Renault has revealed the interior of its new, fifth-generation Clio, with the supermini's exterior design due to be unveiled tomorrow (29 January).
The Clio will distinguish itself from rivals by being one of the most technologically advanced models in its class when it launches at the Geneva motor show. The move is part of a bid by the French car maker to keep its supermini at the forefront of the sector, especially in the face of increasing competition from compact SUVs.
The exterior styling will be evolutionary, keeping elements such as rear door handles hidden in the door frames, albeit with a more grown-up look in line with the Mégane. It’s also expected to take design cues from the Symbioz concept car, shown last year.
The interior, though, is where the bigger changes take place. Renault design boss Laurens van den Acker accepts the firm “dramatically needed to improve perceived quality”, and reckons 70% of the time he spent with the new Clio was on its interior.
He accepts criticism of current Renault interiors, prompting his team to focus on material design and fit and finish. “That’s really where we’ve been criticised in the last few years, and we’re trying to create a very coherent concept," said van den Acker.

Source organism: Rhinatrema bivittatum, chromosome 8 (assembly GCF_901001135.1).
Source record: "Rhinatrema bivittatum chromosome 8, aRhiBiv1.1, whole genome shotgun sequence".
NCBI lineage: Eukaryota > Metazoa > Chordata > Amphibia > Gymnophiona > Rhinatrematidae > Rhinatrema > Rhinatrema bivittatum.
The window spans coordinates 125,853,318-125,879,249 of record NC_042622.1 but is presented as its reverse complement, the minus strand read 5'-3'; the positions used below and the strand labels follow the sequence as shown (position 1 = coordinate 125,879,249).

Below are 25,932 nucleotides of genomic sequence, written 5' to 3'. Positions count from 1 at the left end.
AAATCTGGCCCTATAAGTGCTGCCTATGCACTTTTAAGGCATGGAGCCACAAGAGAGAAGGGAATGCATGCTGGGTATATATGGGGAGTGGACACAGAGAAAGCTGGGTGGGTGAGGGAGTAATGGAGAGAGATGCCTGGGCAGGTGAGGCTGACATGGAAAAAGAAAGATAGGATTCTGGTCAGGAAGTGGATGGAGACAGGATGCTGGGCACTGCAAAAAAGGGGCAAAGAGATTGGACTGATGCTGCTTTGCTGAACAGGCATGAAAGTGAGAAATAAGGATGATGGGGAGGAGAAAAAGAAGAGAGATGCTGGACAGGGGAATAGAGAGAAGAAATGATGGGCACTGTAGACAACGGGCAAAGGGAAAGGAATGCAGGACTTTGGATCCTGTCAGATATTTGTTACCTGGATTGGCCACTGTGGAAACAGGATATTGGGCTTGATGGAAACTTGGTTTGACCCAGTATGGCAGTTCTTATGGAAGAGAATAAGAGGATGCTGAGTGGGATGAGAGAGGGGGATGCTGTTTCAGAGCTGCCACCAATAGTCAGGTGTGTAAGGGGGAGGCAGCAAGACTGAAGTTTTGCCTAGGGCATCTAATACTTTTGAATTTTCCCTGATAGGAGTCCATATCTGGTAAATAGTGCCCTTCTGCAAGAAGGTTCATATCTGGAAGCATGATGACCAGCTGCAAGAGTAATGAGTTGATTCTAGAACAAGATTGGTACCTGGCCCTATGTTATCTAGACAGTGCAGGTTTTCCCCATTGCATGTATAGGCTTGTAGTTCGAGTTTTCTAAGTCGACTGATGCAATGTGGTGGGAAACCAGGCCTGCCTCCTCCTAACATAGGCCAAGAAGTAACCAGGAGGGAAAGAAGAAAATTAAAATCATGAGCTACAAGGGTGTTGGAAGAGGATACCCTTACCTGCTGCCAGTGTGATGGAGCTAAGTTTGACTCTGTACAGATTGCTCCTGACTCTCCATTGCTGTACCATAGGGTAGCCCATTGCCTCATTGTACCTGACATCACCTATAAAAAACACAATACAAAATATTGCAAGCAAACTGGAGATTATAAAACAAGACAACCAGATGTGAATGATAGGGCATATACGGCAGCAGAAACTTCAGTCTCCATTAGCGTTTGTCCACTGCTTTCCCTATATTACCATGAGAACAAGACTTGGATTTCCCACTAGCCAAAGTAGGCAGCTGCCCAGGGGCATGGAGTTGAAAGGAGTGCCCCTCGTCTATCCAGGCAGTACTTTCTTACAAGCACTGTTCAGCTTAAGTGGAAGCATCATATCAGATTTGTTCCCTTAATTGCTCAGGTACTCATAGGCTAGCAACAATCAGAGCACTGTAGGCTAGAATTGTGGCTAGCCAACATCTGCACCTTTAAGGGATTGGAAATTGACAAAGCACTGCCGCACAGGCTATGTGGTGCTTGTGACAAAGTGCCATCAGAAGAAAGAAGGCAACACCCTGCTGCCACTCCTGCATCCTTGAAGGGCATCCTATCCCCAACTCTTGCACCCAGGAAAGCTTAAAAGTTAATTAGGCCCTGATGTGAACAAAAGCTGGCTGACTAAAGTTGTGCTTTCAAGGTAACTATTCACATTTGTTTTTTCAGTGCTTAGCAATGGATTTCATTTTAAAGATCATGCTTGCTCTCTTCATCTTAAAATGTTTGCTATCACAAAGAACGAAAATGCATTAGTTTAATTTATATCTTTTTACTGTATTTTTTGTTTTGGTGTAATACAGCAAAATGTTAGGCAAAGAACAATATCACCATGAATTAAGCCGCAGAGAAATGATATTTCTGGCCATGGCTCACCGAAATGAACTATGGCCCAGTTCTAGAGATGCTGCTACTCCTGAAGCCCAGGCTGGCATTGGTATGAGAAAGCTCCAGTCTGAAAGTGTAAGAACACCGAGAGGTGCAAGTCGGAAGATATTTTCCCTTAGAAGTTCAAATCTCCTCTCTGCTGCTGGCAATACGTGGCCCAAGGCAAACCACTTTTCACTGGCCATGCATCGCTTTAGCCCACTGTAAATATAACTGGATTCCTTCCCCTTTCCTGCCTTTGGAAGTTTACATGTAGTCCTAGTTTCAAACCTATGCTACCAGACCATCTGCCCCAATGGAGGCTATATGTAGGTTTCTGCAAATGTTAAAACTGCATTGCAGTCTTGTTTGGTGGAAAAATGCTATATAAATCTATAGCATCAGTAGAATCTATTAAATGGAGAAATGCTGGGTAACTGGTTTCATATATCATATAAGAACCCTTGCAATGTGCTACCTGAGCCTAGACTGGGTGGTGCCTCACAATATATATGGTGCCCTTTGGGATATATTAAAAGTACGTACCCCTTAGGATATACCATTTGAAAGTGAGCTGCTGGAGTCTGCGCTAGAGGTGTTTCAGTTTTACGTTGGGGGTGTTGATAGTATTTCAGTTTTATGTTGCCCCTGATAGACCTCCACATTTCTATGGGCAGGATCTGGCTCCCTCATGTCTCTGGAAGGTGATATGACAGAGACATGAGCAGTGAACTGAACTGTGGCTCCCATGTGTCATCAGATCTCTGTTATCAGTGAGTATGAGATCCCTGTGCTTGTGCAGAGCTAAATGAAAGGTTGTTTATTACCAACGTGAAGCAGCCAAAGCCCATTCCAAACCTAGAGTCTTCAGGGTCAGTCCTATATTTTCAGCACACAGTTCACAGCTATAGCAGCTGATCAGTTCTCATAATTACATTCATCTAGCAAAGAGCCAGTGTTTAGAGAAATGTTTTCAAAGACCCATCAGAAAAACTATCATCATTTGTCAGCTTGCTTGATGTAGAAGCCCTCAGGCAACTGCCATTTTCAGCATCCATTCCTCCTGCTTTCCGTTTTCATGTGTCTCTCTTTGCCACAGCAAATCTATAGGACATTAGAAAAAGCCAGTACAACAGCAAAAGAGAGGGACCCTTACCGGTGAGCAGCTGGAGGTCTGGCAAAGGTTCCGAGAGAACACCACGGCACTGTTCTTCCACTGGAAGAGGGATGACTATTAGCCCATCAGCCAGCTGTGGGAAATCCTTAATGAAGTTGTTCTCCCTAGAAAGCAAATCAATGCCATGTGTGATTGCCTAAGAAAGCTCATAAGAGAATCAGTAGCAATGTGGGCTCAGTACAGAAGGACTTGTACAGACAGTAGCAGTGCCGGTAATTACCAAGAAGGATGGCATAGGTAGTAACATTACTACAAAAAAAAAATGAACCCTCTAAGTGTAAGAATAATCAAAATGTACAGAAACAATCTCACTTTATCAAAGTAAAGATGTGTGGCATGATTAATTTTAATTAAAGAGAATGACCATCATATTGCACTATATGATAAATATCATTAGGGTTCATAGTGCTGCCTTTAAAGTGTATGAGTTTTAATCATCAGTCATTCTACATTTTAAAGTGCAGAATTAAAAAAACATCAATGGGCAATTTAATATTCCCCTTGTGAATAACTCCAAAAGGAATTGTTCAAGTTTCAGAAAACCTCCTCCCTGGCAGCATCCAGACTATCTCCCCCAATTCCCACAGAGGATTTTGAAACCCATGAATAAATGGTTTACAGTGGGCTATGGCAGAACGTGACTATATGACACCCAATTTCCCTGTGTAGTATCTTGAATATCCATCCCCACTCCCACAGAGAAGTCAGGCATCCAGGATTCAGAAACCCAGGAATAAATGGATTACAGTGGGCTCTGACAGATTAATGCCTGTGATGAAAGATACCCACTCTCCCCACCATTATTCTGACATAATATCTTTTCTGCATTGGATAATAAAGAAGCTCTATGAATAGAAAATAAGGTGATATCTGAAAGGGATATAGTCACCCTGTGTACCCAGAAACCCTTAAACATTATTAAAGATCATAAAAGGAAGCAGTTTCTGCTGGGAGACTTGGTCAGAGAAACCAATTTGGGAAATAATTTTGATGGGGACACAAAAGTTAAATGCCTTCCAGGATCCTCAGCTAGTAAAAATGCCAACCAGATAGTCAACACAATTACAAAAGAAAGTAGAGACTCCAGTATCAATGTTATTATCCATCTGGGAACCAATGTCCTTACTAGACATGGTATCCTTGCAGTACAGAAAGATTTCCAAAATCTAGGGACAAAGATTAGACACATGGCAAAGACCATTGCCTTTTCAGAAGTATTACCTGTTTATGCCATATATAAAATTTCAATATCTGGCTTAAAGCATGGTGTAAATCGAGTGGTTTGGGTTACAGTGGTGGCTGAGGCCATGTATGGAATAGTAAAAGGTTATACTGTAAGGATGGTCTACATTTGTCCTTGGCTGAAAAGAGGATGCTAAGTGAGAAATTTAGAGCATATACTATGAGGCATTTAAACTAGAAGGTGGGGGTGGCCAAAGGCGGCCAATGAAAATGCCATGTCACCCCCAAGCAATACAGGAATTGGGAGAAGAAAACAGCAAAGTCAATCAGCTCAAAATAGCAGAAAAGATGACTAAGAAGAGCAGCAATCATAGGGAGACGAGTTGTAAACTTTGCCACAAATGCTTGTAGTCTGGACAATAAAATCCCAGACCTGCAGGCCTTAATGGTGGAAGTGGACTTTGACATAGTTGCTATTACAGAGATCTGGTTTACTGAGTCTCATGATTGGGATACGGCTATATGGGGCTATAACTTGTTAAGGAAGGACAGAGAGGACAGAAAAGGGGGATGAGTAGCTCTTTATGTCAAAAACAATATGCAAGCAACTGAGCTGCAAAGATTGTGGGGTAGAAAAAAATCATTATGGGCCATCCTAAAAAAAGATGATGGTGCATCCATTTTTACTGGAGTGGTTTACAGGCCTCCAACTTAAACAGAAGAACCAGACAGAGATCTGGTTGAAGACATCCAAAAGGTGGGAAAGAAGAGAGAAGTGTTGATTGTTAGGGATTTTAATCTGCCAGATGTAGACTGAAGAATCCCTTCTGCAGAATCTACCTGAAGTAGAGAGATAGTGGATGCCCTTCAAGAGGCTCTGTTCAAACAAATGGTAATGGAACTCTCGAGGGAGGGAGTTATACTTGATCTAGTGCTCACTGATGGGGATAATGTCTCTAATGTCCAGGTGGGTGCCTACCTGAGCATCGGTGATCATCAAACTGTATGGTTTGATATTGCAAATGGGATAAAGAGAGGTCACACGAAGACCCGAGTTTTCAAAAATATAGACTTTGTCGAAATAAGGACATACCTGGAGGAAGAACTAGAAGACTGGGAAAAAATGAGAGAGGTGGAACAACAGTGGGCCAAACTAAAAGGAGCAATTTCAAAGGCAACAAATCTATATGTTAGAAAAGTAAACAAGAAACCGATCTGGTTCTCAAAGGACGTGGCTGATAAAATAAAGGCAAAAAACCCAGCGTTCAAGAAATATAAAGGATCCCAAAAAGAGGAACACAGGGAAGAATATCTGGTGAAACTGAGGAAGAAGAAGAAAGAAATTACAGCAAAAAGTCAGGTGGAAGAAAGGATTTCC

In the Clio 4, he says, “the hard plastic was in your face. Now what’s soft is close and what’s hard is far away. We’ve benchmarked against our competitors, but we’re reaching towards premium segment cars. Of course we have hard plastics but you don’t see them. That’s clever design and doesn’t cost anything.”
Thinner seats have increased rear leg room in this five-door-only model by 26mm, while the glovebox is bigger and the 330-391-litre boot is said to be the best in class.
“The interior is where the emphasis is,” said van den Acker, “but the difference between today and tomorrow is cars become smart.”
To this end, the Clio will be available with a 9.3in portrait-angled touchscreen, said to be inspired by that of the much larger and pricier Espace (not sold in the UK). There's also a 10.0in digital insrument binnacle that can display sat-nav instructions.
However, van den Acker claims the interior will be easier to use than the outgoing car, with things like temperature control returning to dashboard buttons.
“The Clio 4 instrument cluster was rich on decoration but not information,” he said. “Designers like the idea of getting rid of buttons because Apple takes buttons away. But in a smartphone you’re concentrating and in a car you’re doing 120kph. It takes maturity to accept that it’s common sense.”